From what I have read, the ink has a strong magenta undertone that takes on varying and differing degrees of prominence.  It apparently can be so temperamental as to reflect those different undertones while using the same pen at different times!  Someone even referred to it as the Canadian “Baystate Blue” – not necessarily a particularly positive comment (to some people) but inaccurate, at least to the extent that the BUPA ink is labelled as being pH neutral – the Baystate line of inks are not.  On the other hand, it can very a very nice blue when the dyes stay mixed!

At our pen club meeting on Saturday morning, I test dipped the bottle with a Q-tip – the line that it laid down showed a variety of colours with a heavy magenta undertone; however, I did not see that special blue that I was expecting.  Perhaps it was because the ink was not as shaken up as it might have been (and that I can remain objective in my test dips and writing samples).

The first thing that I did on Sunday (after shaking the bottle a number of times) was create an ink swatch on Maruman grid paper with a Q-tip with ink from the bottle and then from the inside of the cap.  The results were much better than the first swab on Saturday, however, there is even a noticeable difference in these swipes.  When the ink is blue, it is a very, very nice blue; otherwise, I am not sure what to call it.

I then filled an old warhorse that I have, a Sheaffer Fashion fountain pen with a broad nib.  You can see the handwriting samples on first the Maruman and then the Whitelines paper.  In each case, the pen started skipping and then stopped after writing with it for a few minutes. When I chose to stop writing, capped the pen, and then tried to write with it again (less than five minutes later), the pen would not start – I had to pump the aerometric filler in order to restart the flow.  In my past experience with this Sheaffer pen, it has been a wet writer with a generous flow (I used it with Baystate Blue on a number of occasions without difficulty).  This ink felt very dry when writing on both paper samples, in fact, you could really hear the nib on the paper.  I could even tell that it was going to skip and stop, it was just a question of when.  The other thing I noticed on the Whitelines paper, was that the writing seemed to have a slight aura of magenta.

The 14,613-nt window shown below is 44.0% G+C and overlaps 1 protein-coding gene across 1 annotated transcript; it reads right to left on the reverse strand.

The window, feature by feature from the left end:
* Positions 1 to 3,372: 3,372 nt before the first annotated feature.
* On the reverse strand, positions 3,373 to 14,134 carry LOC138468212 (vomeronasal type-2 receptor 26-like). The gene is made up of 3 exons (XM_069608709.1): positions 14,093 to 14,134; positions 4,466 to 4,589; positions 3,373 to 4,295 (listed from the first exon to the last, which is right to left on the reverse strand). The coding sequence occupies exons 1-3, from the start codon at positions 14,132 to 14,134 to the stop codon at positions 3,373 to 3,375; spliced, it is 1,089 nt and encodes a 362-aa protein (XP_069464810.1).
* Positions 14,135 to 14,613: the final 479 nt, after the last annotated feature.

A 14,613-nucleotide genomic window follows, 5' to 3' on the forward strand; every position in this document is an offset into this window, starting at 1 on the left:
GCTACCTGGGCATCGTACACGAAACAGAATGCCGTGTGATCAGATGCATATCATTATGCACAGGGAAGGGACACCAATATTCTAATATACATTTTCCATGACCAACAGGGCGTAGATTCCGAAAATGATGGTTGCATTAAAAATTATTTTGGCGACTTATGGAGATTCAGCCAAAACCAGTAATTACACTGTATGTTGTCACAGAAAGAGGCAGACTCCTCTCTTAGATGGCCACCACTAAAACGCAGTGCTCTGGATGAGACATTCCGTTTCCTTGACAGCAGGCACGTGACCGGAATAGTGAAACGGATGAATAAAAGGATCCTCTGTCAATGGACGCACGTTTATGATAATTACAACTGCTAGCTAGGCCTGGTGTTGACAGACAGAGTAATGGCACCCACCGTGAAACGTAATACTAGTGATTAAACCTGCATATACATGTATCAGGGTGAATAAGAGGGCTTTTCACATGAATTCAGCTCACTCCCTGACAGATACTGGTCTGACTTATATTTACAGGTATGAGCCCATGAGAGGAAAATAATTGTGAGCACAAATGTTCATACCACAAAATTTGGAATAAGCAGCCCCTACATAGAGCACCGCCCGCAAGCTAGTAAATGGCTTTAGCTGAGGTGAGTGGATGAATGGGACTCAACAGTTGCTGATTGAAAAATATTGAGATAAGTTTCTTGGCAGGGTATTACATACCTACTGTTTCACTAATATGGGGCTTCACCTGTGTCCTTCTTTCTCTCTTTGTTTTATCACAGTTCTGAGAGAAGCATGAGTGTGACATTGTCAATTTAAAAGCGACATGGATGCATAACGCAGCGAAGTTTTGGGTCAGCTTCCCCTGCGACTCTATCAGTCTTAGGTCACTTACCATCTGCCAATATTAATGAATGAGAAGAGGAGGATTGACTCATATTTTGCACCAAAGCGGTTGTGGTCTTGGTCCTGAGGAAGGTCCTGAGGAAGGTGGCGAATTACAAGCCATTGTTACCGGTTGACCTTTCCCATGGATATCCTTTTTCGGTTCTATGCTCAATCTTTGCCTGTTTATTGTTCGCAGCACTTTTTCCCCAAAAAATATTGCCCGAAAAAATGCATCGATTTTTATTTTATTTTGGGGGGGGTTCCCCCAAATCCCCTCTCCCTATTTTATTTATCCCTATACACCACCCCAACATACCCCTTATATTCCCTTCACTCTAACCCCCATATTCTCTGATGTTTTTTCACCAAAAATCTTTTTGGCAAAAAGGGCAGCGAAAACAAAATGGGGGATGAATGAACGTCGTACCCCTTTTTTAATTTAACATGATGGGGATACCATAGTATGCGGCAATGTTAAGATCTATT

After leaving my desk and thinking about this for a bit, I thought it might be useful to try out this ink on some different paper (Rhodia reverse book this time) and using two glass dipping pens that I have.  What a disaster, as you can see below.  I tried both glass dipping pens with the same incredibly poor result – the ink either splatted off the pen or nothing, I could not write anything decipherable with it.  And there was clearly ink on the glass nib but it seemed to have dried almost instantly so that it was not able to flow from the glass nib to the paper.

Conclusion

This ink is incredibly temperamental – either the colour is not right or the colour is right but the pen is skipping and stopping.  I am going to have to decide if (and that’s a very big IF) it makes sense to invest some time trying the BUPA in different pens and on different paper to see whether there is a magical combination that works.

I applaud S&S for making the effort to provide their customers with a unique ink but it appears to me that something went wrong here.  I would love to see the test results for this ink and if they are positive, I would love to find out what I (and others) are doing wrong.  It should not be that hard, I mean, we are talking about fountain pen ink after all, not the formula for the fountain of youth.  I cannot believe that Noodler’s would put their name on ink that I can’t figure out how to get work in a fountain pen.